During typical rotorcraft flight operations, the rotation of the rotor blades of the main rotor assembly, due to the airfoil profile and angle of attack of the rotor blades, creates a high velocity, low pressure field over the upper aerodynamic surface of each rotor blade and a low velocity, high pressure field over the lower aerodynamic surface of each rotor blade, i.e., positive loading over the rotor blade span. The pressure differential acting upon the rotor blades provides the necessary lift forces for rotorcraft flight operations. Unfortunately, this pressure differential also causes the generation of vortices at the tips of the rotor blades.

At the tip of each rotor blade this pressure differential effectively engenders airflow circulation from the high pressure field to the low pressure field to create a tip vortex. The tip vortex is shed from the rotor blade and collides with a trailing rotor blade during a low speed, descending flight profile (BVI noise radiation is generally not a concern in other flight profiles due to the interrelationship among the freestream airflow, the rotation of the rotor blades, and/or the orientation of the rotor disk defined by the rotation of the rotor blades). The collision of the tip vortex with the trailing rotor blade induces impulsive airloading against the trailing rotor blade, creating acoustic pressure waves that are the source of BVI noise. The BVI noise signature of a rotorcraft is directly related to the magnitude of the peak-to-peak velocity across the core of the generated tip vortex.

In addition to the generation of BVI noise as described in the preceding paragraph, the tip vortex shed by each rotor blade may also impinge upon other rotor blades, the fuselage sections downstream of the main rotor assembly, the empennage structure, and/or the tail rotor blades. The impingement of the tip vortices with any of these structural elements induces vibrations therein, thereby increasing the overall vibration level of the rotorcraft.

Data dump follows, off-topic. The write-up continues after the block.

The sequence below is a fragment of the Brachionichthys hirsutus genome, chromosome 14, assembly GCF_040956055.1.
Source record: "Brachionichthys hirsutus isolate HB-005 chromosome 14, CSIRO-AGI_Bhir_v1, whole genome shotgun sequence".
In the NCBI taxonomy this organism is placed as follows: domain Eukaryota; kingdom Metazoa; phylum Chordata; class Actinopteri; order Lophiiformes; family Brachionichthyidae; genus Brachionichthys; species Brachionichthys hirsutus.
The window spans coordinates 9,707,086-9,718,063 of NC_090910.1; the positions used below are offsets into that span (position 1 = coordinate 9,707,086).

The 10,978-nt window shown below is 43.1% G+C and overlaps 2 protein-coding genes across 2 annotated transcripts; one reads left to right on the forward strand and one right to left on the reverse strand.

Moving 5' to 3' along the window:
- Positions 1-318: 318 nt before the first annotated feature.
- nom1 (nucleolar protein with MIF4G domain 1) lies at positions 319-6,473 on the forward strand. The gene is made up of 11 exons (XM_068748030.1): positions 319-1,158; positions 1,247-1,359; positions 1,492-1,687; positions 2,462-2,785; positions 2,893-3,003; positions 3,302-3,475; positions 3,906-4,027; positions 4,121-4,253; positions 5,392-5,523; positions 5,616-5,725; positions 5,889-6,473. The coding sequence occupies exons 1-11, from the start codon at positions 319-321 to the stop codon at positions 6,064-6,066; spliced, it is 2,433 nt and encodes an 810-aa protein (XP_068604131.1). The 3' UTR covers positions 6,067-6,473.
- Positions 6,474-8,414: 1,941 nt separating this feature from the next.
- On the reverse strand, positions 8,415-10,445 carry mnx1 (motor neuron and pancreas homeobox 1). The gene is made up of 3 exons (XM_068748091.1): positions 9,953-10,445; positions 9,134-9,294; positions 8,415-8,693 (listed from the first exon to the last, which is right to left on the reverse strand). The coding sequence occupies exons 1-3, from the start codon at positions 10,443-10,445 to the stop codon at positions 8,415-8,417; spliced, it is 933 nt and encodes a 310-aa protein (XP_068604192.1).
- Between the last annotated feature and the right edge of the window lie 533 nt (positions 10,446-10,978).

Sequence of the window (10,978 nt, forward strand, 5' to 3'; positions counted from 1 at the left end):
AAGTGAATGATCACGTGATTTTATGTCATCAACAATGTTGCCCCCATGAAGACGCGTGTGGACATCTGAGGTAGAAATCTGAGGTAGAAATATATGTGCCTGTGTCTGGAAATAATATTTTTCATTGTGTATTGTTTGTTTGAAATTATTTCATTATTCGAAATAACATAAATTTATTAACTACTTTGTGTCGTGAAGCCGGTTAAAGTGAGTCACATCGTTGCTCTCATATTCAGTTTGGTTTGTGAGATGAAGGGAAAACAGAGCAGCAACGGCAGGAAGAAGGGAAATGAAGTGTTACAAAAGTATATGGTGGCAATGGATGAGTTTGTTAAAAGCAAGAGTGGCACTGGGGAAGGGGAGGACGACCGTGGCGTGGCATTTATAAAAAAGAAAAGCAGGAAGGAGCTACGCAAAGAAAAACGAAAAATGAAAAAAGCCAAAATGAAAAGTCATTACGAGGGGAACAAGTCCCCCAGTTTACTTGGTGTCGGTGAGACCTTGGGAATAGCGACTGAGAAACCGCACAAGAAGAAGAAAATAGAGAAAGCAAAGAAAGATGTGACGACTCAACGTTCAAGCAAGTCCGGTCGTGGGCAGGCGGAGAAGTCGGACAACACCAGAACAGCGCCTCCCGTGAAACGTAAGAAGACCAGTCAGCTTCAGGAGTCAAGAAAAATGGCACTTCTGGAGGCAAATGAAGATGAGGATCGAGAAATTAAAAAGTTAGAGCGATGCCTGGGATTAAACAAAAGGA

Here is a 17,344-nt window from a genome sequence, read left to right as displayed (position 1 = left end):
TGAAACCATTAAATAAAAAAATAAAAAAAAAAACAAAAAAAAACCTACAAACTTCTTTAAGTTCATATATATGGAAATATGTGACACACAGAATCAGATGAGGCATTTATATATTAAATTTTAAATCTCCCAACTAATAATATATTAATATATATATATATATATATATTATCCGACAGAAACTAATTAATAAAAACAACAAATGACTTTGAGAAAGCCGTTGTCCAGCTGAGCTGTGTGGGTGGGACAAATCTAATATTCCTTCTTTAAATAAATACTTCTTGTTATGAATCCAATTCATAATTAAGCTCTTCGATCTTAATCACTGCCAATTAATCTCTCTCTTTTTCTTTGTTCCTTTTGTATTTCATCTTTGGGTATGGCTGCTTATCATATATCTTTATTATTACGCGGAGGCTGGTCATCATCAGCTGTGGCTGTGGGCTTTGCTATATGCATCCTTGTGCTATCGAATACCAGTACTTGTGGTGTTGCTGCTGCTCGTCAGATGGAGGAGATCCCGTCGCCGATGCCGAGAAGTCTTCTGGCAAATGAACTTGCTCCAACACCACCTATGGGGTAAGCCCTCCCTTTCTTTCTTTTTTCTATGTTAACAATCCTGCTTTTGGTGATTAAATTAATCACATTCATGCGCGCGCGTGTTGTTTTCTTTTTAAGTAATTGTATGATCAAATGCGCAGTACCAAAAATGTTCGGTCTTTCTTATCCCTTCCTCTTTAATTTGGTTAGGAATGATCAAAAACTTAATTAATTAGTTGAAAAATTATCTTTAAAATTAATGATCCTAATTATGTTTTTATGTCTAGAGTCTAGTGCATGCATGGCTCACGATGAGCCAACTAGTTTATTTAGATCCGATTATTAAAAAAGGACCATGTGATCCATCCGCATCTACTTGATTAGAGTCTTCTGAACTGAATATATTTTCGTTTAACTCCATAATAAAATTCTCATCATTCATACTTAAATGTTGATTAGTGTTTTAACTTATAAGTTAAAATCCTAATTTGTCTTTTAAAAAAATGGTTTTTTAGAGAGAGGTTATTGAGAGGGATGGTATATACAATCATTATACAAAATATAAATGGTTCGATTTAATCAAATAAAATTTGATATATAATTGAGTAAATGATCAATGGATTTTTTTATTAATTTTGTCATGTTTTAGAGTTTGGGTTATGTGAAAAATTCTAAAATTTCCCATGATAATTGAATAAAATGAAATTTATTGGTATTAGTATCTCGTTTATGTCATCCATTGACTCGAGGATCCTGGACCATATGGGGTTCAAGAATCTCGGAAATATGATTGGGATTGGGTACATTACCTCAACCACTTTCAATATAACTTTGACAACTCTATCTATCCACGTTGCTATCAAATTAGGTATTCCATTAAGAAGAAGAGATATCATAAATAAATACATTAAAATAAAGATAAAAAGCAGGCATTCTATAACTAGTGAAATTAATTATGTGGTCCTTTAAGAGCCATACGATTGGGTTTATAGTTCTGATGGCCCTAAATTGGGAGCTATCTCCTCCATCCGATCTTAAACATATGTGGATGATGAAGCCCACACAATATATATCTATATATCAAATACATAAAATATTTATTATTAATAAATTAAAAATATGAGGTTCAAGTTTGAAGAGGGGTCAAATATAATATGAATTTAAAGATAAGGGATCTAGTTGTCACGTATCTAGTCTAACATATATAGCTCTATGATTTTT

The rotorcraft designer, therefore, attempts, to the extent practicable, taking into account, inter alia, weight, cost, efficiency, and complexity effects, to incorporate elements into the main rotor assembly that mitigate the BVI noise radiated therefrom. There are several different design options to mitigate BVI radiated noise. One design approach involves the incorporation of a tip configuration for the main rotor blade that reduces the strength of the generated tip vortex.

One design configuration involves a forward swept rotor blade wherein the vortex is generated inboardly of the tip, such inboardly generated vortex being more diffuse, i.e., reduced strength, than the tip vortex generated by a conventional rotor blade planform. Another design option is a sub-wing tip configuration wherein a sub-wing is attached to the rotor blade at the tip thereof such that the tip of the rotor blade has a dual-tip configuration. This dual-tip configuration produces two weak, corotating vortices that mix far downstream and diffuse due to viscous effects. While these design options are generally effective in mitigating the BVI noise radiated from a main rotor assembly, such design options may degrade the overall operating efficiency of the main rotor assembly. Furthermore, such design options may be difficult and/or costly to effect from a fabrication standpoint.

Another design approach involves the incorporation of tabs or flaps to mitigate BVI noise. Stationary tabs can be incorporated on the trailing edge of the main rotor blade at the tip thereof. While such tabs are effective in reducing BVI noise by disrupting the formation of tip vortices, such tabs incur a very high drag penalty, thus reducing the operational efficiency of the main rotor assembly (by requiring that extra power be delivered to the main rotor assembly to offset the profile drag losses).

A further design approach involves active control of the angle of attack of the rotating rotor blade. Oscillating flaps may be located inboard of the tip of the main rotor blade to provide a means of actively controlling the angle of attack of the rotor blade. Alternatively, a higher harmonic control scheme may be implemented by rapidly varying the pitch of the rotor blades, or the pitch of individual rotor blades may be controlled. By actively varying the angle of attack of the rotor blade, the loading of the rotor blade may be controlled to reduce the strength of the generated tip vortex, or the position of the trailing rotor blade relative to the tip vortex shed from a preceding rotor blade.